No one is about to press the panic button, but clubs failing to meet expectations might start testing the trade waters. What do those teams need and who could they target?
It’s not all that uncommon for the trade market to be quiet in the early part of the season. Across the first few weeks, teams aren’t about to panic and pull the trigger on any major moves that shake up their lineup. After all, a win here or offensive explosion there can assuage the concerns of even the most consternated fan bases in the opening month.
But October shifts to November and Thanksgiving grows ever closer south of the border, every loss comes with a touch more anxiety, especially for the clubs that had visions of post-season glory before the puck was dropped on the campaign. And given that’s the case, one can’t help but wonder what those teams, the ones who entered the season with high hopes, will do as they seek to meet their own expectations or fight their way back into the playoff picture.
Some teams have already gone out and addressed perceived issues. The Penguins, for instance, saw a need down the middle and filled it with the acquisition of Riley Sheahan from the Detroit Red Wings. The Toronto Maple Leafs saw a chance to net a young, promising netminder in Calvin Pickard from the Vegas Golden Knights and did so, giving up prospect Tobias Lindberg and a sixth-round pick. Meanwhile, the Arizona Coyotes, in dire need of someone, anyone, who could guide them to a win, sent a fifth-round pick to the New Jersey Devils for goaltender Scott Wedgewood.
Relatively speaking, though, those are all minor deals, and what we’re really waiting for is the first eye-popping trade of the season. If recent history is any indication, we might have to wait a while, but here are the teams who could be first to make a notable move:
The Need: Carolina was expected to take a big step forward this year, and that could very well still happen, but the Hurricanes are going to need to add some scoring up front to make it a reality. After 10 games, Jeff Skinner is the only Hurricane with a near point-per-game scoring rate and he’s also the only player with more than three goals. Only the Calgary Flames and Edmonton Oilers have fewer goals.
Potential Targets: Everyone’s thinking it, so we may as well go ahead and suggest Matt Duchene. His name has been mentioned in connection with the Hurricanes previously and it would seem a fit. Carolina could use the speed and scoring, plus Duchene has 30-goal potential. Another option might be James Neal. Sure, the Golden Knights are in a playoff position now, but Vegas is going to have a tough time retaining Neal. He offers size, scoring and experience, all things the Hurricanes could use.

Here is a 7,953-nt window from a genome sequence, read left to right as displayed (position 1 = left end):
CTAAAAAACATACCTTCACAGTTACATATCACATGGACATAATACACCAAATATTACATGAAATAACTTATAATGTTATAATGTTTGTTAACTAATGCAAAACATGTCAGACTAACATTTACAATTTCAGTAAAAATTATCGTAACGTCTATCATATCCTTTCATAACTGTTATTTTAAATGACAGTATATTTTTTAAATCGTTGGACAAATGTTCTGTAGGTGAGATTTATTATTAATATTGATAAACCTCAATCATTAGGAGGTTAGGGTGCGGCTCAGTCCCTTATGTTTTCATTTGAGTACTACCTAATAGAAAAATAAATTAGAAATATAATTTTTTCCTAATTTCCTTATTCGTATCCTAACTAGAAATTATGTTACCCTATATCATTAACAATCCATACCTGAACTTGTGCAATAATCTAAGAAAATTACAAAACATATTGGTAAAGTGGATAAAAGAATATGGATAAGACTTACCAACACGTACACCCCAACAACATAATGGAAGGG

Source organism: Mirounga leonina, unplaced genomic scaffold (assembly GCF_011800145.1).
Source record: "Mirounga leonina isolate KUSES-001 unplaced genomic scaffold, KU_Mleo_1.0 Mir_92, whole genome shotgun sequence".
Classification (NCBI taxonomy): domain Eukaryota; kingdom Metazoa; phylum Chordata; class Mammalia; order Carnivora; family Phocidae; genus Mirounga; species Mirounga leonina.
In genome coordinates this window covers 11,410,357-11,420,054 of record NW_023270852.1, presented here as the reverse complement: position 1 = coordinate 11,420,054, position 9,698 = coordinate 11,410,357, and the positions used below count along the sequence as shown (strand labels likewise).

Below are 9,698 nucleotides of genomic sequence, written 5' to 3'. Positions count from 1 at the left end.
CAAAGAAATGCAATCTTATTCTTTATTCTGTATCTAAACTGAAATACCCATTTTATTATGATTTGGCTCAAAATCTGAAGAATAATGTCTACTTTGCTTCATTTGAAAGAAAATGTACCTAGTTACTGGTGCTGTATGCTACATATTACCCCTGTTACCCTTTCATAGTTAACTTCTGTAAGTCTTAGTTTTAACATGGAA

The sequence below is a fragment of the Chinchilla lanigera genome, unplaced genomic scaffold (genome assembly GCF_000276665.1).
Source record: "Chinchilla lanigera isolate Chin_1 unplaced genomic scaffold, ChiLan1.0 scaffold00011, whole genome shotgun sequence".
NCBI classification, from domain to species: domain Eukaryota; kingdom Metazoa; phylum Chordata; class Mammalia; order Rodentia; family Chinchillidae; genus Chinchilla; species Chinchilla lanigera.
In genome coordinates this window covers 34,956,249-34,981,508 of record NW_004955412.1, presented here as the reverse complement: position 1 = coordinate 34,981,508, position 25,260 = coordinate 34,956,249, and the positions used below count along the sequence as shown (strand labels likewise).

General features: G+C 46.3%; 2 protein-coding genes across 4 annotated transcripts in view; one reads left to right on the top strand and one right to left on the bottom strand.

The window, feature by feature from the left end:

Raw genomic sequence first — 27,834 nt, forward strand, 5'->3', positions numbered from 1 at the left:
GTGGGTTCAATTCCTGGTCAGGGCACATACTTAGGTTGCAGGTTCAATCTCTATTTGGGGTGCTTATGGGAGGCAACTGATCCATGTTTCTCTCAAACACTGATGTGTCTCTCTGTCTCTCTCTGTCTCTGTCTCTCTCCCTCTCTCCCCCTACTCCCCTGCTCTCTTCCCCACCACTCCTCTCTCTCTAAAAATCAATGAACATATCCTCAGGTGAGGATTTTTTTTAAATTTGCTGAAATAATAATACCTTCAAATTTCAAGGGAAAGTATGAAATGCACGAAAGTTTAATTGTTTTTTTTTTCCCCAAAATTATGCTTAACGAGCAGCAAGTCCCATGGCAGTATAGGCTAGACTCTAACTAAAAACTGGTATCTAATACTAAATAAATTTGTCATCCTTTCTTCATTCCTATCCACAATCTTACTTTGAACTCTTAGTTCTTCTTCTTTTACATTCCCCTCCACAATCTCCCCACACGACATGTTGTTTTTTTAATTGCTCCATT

The Need: It’s no secret Colorado is looking for a rearguard who can anchor the blueline now and into the future. As it stands, the back end only has two truly experienced NHL defensemen in Erik Johnson and Tyson Barrie, so finding a fresh face who can grow with the team through this down period for the Avs is of utmost importance. Obviously, trading Duchene is the way to get that done, but we’re months into that trade saga without a resolution.
Potential Targets: The Hurricanes have a wealth of defensemen who fit the bill. Jaccob Slavin and Brett Pesce aren’t going anywhere, but maybe Noah Hanifin or newly minted co-captain Justin Faulk is an option. Or how about the Predators, who boast a similarly deep defense corps? Is there a way to pry, say, Ryan Ellis away from Nashville? Or maybe targeting a younger player, like rookie Samuel Girard, can get a deal done.
The Need: Who would’ve thought the Connor McDavid-led Oilers would have the league’s lowest goals per game through the first month of the season? Edmonton, a Stanley Cup favorite, has just three wins and is managing 2.18 goals per game. This isn’t the way anyone expected things to go for the Oilers. Team speed is a concern, as is scoring on the wings. Fixing both in one fell swoop would be the ideal scenario.